By DWIGHT GARNER - New York Times, 5/5/2011
This book began its life as a fizzy essay, published in The Atlantic Monthly in 2008, that contained at its core, like a radioactive pellet, a seemingly uncontroversial argument: Not every American kid is cut out for college.
IN THE BASEMENT OF THE IVORY TOWER
Confessions of an Accidental Academic
By Professor X
258 pages. Viking. $25.95
The author, a poorly paid adjunct professor, a man who teaches nighttime literature classes in both a small private college and in a community college, wrote under the pseudonym Professor X. This made him seem intrepid and swashbuckling, as if he might secretly be Julian Assange or Banksy.
He is a bit wicked, this Professor X. His book-length expansion of the article, “In the Basement of the Ivory Tower,” is rippled with mellow sarcasm. Reading one student’s terrible paper about Sylvia Plath, he says: “I pictured her writing it in a bar, or while driving to class or skydiving. Maybe she composed it as one long text message to herself.”
Watching his working-class students eat chicken and rice out of plastic foam containers while he’s lecturing, he deadpans: “I feel like Robert Goulet doing dinner theater.”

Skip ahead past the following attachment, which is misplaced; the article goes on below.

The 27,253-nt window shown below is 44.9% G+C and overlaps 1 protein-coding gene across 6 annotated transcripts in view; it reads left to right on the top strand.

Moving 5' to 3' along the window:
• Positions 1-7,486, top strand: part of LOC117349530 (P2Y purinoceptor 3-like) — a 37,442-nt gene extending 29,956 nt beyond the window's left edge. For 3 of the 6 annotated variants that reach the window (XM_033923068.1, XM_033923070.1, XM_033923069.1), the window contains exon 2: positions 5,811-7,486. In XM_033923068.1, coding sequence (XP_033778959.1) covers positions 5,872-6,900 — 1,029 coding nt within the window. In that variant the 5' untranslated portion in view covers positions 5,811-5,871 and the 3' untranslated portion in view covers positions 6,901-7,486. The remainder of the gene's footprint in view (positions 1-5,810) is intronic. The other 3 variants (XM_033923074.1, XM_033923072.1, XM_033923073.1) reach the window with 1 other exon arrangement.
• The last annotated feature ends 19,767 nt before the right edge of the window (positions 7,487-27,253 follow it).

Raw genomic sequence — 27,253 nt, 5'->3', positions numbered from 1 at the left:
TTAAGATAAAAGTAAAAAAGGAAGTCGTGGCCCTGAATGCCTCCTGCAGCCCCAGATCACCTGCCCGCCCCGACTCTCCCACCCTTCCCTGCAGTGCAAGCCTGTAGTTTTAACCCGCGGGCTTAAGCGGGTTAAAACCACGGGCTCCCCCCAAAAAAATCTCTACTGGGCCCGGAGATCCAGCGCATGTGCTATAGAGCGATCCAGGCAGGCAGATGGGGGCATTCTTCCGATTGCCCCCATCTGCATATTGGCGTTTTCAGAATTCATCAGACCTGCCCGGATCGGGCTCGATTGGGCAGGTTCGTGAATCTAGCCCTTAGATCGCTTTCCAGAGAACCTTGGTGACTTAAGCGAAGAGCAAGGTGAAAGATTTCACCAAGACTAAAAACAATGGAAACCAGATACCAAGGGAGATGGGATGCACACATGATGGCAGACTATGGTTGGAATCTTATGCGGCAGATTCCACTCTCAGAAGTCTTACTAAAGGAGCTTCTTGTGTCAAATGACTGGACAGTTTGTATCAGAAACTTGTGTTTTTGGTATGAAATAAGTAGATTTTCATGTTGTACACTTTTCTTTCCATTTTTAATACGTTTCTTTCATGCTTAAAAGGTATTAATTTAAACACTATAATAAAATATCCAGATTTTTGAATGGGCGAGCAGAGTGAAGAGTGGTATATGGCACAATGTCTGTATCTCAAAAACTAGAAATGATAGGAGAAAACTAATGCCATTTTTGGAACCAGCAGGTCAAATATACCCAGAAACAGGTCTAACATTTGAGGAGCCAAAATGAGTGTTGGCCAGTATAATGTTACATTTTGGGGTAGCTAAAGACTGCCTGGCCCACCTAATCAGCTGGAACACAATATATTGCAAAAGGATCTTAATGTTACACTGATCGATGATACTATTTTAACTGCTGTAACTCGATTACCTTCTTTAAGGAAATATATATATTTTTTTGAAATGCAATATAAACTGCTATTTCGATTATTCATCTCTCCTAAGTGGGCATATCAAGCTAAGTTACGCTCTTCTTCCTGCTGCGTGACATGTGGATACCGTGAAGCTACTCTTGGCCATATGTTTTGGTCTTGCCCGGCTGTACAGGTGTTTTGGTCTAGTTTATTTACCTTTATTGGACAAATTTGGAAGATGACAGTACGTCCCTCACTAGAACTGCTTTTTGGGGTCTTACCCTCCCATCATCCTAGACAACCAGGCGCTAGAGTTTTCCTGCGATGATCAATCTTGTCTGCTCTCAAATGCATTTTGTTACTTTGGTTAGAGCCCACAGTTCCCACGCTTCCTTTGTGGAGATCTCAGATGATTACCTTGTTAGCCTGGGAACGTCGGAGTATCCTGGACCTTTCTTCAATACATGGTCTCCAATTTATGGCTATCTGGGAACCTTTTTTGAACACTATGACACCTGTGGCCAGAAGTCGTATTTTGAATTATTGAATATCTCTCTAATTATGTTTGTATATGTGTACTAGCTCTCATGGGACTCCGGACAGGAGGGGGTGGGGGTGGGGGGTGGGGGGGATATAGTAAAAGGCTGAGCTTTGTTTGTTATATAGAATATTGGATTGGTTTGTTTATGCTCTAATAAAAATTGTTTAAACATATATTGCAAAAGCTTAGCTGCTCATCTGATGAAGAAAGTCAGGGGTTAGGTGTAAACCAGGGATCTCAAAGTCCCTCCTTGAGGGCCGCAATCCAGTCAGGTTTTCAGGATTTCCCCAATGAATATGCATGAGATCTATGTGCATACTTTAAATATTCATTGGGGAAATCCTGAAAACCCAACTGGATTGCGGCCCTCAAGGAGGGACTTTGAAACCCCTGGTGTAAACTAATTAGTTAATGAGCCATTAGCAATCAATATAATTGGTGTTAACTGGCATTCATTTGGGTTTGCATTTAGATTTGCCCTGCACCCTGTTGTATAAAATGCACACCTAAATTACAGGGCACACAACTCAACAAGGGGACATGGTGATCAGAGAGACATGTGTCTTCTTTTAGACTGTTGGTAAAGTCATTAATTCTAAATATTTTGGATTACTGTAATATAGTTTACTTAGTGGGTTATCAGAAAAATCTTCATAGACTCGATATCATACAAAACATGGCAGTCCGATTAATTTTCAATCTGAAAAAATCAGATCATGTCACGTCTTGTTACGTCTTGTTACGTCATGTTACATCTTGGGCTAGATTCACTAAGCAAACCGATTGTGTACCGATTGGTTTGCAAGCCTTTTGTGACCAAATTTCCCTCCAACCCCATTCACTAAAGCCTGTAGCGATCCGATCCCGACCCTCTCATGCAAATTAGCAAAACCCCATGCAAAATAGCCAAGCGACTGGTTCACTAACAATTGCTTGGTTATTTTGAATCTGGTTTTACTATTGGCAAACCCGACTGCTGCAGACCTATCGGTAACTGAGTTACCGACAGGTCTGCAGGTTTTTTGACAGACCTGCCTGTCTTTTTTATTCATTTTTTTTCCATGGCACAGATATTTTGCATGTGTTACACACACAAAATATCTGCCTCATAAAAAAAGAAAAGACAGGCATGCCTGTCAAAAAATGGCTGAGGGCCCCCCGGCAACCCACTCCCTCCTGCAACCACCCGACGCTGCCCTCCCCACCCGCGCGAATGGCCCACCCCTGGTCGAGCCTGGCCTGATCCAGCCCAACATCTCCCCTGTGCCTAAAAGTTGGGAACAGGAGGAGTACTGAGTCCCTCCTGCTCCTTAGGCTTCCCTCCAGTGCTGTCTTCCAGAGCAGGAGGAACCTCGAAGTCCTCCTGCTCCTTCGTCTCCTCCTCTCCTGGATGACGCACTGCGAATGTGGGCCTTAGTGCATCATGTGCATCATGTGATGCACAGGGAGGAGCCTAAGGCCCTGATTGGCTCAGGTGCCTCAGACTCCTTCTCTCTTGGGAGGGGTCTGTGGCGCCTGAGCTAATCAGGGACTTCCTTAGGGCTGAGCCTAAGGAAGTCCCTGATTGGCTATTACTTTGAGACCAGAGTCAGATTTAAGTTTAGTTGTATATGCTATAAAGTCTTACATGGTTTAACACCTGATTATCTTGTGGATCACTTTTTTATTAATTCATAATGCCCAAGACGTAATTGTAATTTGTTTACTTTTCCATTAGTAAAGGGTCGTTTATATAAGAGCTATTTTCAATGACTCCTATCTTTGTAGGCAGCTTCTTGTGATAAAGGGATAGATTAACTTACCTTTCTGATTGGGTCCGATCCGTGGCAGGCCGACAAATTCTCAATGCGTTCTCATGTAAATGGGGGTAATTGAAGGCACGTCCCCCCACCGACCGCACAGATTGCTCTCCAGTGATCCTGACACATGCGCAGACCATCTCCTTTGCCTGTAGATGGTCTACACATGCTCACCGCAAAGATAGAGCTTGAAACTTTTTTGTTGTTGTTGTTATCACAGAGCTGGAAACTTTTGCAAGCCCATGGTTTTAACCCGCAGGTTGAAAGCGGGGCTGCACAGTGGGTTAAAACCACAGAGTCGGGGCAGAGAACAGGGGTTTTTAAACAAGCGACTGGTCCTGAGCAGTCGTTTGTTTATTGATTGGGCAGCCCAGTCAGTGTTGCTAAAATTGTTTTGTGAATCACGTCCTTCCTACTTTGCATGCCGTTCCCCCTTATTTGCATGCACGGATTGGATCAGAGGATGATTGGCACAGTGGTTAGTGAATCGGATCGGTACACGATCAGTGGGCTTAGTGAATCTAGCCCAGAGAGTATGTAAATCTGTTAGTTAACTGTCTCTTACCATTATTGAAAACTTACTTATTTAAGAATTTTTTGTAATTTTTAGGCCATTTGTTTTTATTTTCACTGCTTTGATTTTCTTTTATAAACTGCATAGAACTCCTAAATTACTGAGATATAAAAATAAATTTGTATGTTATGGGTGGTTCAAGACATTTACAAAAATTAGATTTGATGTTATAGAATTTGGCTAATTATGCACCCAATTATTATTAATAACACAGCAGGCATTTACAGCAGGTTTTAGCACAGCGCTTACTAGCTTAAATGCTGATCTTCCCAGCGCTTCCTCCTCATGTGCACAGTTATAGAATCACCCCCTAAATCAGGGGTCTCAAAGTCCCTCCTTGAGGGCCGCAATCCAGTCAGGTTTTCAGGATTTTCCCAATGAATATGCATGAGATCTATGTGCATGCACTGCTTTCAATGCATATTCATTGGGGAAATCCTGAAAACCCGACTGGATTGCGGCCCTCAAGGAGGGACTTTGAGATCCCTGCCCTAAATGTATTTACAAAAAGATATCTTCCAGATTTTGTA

The tone of his essay, and of this impertinent book, however, is as plaintive as it is lemony. The author is delivering unhappy news, and he knows it. It’s as if he’s proposing to paste an asterisk on the American dream. “Telling someone that college is not right for him seems harsh and classist, vaguely Dickensian,” Professor X writes, “as though we were sentencing him to a life in the coal mines.”
Yet why is it so important to Barack Obama (a champion of community colleges) and those doing America’s hiring, he asks, that “our bank tellers be college educated, and our medical billing techs, our county tax clerks”? College — even community college — drives many young people into debt. Many others lack rudimentary study skills or any scholarly inclination. They want to get on with their lives, not be forced to analyze the meter in “King Lear” in night school in order to become a cop or a nurse’s aide.
“No one is thinking about the larger implications, or even the morality,” Professor X says, “of admitting so many students to classes they cannot possibly pass.”
In marshaling his persuasive arguments, Professor X draws on the work of scholars and sociologists and demographers, and clearly he’s picking up on sentiments floating in the air. Matthew B. Crawford’s best-selling book Shop Class as Soulcraft, published in 2009, was an ode to vocational training and dignified blue-collar work.
Yet many reacted angrily to Professor X’s article (he prints some of the nastier letters he received here) as if he were proposing — to paraphrase Paul Fussell in his book Class — the beating to death of baby whales using the dead bodies of baby seals.
Professor X is unruffled. One thing adjunct professors are good at, he notes, is delivering bad news.